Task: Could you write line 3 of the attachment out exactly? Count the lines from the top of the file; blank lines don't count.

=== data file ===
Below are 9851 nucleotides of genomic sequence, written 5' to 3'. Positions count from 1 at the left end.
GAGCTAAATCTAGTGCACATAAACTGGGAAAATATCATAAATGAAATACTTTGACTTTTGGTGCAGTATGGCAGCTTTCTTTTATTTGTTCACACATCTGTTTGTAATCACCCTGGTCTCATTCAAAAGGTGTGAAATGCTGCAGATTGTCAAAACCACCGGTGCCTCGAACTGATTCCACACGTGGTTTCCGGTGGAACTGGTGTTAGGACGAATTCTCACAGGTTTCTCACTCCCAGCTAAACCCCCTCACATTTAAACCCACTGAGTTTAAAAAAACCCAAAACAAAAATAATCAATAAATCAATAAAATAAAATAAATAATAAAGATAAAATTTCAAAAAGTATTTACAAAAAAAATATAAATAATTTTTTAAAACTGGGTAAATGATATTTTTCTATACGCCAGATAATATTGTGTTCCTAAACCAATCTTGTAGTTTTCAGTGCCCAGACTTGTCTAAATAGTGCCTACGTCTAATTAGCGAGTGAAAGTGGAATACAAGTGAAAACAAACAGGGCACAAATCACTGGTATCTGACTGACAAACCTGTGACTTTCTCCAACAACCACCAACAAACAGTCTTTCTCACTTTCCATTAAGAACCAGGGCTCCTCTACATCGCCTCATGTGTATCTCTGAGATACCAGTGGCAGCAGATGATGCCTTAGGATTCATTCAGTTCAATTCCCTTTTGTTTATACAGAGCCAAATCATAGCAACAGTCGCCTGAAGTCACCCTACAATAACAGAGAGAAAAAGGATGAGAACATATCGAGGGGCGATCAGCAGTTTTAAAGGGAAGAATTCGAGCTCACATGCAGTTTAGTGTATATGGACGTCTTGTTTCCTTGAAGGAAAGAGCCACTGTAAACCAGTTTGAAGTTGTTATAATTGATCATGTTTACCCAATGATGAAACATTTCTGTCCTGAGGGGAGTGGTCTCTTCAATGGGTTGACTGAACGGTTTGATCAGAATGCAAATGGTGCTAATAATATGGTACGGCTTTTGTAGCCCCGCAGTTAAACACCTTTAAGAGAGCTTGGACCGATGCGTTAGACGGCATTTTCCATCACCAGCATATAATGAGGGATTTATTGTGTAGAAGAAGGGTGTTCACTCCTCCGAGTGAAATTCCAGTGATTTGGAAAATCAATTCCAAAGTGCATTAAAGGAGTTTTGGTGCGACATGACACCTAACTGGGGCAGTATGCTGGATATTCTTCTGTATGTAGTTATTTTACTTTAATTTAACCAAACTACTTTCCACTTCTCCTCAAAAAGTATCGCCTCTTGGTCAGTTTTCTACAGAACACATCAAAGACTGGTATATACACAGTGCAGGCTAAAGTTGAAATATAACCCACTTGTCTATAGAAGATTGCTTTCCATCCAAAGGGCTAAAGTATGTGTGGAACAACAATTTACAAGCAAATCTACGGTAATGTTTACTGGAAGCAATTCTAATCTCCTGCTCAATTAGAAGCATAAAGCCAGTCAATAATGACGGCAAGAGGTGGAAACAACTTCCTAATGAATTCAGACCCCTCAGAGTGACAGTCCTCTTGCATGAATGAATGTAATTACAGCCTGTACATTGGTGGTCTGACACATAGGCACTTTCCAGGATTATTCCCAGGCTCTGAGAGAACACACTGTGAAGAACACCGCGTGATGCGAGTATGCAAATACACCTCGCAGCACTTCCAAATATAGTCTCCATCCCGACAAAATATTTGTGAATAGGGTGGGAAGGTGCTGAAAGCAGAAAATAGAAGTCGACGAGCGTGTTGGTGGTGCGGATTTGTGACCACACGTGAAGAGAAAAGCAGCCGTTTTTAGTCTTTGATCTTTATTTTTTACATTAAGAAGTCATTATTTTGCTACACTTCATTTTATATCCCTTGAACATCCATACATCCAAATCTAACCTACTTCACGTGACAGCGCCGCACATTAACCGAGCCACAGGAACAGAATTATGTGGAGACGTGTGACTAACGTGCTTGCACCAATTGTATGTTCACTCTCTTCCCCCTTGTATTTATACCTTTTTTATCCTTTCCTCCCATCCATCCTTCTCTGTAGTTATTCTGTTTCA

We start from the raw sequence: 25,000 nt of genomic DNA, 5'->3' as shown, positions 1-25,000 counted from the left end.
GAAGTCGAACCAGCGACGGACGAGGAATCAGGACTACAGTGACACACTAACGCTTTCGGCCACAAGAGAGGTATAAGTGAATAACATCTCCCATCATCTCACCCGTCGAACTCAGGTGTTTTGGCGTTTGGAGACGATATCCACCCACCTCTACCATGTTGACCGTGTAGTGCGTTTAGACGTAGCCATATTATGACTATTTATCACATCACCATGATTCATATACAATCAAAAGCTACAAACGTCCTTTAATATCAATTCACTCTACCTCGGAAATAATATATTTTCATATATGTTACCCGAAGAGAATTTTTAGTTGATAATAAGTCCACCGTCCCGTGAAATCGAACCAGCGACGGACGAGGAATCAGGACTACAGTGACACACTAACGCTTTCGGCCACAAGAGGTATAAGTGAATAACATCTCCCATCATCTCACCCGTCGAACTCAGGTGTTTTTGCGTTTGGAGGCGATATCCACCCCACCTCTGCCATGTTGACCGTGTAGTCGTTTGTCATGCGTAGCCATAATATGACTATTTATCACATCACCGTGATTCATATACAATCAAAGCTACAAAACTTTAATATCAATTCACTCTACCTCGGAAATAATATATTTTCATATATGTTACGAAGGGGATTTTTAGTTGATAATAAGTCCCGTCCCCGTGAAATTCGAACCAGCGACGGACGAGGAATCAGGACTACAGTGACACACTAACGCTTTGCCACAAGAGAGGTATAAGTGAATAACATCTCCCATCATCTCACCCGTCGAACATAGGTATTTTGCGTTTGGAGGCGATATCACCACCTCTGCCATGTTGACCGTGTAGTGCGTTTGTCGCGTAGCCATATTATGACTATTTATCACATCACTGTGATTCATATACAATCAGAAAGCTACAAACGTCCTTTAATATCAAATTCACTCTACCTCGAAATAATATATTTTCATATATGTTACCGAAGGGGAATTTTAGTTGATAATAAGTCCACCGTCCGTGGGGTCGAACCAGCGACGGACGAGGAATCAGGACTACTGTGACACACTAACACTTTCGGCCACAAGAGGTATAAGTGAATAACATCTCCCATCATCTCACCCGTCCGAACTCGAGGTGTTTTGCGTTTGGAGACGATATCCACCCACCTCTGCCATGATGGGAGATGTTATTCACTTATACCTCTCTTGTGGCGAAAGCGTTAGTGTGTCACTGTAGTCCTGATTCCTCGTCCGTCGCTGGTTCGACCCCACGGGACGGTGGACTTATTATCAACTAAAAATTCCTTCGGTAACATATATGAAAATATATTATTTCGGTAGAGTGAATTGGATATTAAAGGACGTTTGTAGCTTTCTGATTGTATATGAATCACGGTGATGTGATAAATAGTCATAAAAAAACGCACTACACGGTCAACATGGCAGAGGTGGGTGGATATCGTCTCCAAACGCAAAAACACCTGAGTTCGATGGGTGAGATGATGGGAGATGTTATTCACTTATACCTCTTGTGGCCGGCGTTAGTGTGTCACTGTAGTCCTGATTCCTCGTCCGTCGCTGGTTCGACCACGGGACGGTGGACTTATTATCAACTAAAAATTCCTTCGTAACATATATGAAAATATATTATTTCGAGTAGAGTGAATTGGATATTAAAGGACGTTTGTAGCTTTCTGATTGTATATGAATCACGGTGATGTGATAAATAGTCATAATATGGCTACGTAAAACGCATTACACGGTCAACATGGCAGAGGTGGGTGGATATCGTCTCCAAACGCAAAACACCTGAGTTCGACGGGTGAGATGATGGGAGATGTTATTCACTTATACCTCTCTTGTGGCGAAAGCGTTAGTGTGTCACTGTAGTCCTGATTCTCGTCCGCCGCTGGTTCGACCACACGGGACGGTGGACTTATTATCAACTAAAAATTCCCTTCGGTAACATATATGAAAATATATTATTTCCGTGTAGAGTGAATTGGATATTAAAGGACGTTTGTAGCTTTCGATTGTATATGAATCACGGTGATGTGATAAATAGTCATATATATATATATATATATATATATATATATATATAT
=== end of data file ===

We start from the raw sequence: 25,000 nt of genomic DNA, 5'->3' as shown, positions 1-25,000 counted from the left end.